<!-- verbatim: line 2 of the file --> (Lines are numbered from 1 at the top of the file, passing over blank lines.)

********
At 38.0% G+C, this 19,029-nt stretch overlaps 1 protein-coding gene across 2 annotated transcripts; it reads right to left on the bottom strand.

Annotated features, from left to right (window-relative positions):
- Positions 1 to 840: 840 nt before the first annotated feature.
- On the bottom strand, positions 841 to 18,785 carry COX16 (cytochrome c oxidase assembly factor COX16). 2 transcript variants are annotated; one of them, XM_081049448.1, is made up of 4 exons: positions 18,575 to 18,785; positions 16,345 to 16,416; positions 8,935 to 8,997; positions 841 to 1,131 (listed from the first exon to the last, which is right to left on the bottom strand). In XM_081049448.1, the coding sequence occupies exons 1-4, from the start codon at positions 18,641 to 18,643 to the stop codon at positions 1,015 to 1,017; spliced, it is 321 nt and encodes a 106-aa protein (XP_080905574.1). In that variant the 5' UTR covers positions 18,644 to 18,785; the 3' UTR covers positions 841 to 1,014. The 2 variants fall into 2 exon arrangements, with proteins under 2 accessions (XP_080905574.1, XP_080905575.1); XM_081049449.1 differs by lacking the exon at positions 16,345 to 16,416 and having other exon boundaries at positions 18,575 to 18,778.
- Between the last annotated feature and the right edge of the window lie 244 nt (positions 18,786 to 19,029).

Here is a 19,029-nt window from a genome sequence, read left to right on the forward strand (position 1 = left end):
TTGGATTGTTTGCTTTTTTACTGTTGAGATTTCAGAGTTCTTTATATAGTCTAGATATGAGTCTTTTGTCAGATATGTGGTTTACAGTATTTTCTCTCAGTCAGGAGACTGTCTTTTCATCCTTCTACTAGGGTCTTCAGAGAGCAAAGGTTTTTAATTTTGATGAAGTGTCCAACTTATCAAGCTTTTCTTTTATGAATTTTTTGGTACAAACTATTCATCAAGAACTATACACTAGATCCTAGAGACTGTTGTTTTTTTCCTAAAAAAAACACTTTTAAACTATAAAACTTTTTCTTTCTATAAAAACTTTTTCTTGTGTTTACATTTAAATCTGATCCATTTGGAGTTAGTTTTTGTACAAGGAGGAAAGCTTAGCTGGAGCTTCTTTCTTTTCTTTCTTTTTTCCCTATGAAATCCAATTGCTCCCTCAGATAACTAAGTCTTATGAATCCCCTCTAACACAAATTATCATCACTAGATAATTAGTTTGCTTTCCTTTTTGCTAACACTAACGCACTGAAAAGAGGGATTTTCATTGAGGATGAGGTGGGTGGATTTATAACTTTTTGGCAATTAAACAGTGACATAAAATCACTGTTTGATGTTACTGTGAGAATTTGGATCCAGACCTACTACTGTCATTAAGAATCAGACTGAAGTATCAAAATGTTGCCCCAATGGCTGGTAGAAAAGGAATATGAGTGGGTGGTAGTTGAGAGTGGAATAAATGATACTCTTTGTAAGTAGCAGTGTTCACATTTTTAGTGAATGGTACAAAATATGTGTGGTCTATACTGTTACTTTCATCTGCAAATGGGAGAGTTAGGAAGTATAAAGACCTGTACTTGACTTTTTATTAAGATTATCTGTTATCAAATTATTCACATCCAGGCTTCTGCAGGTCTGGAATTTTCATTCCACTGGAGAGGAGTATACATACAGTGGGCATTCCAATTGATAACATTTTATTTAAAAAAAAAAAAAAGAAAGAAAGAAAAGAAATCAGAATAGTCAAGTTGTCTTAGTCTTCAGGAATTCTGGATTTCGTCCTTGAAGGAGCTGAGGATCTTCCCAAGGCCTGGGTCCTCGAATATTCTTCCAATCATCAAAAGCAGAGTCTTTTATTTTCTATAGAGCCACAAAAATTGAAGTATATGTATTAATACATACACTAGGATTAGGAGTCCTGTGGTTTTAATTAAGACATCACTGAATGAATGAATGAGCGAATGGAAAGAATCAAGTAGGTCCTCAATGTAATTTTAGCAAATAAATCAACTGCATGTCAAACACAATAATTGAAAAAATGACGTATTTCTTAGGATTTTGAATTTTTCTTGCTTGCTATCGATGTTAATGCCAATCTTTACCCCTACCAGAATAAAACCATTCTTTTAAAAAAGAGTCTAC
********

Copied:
Annotated features, from left to right (window-relative positions):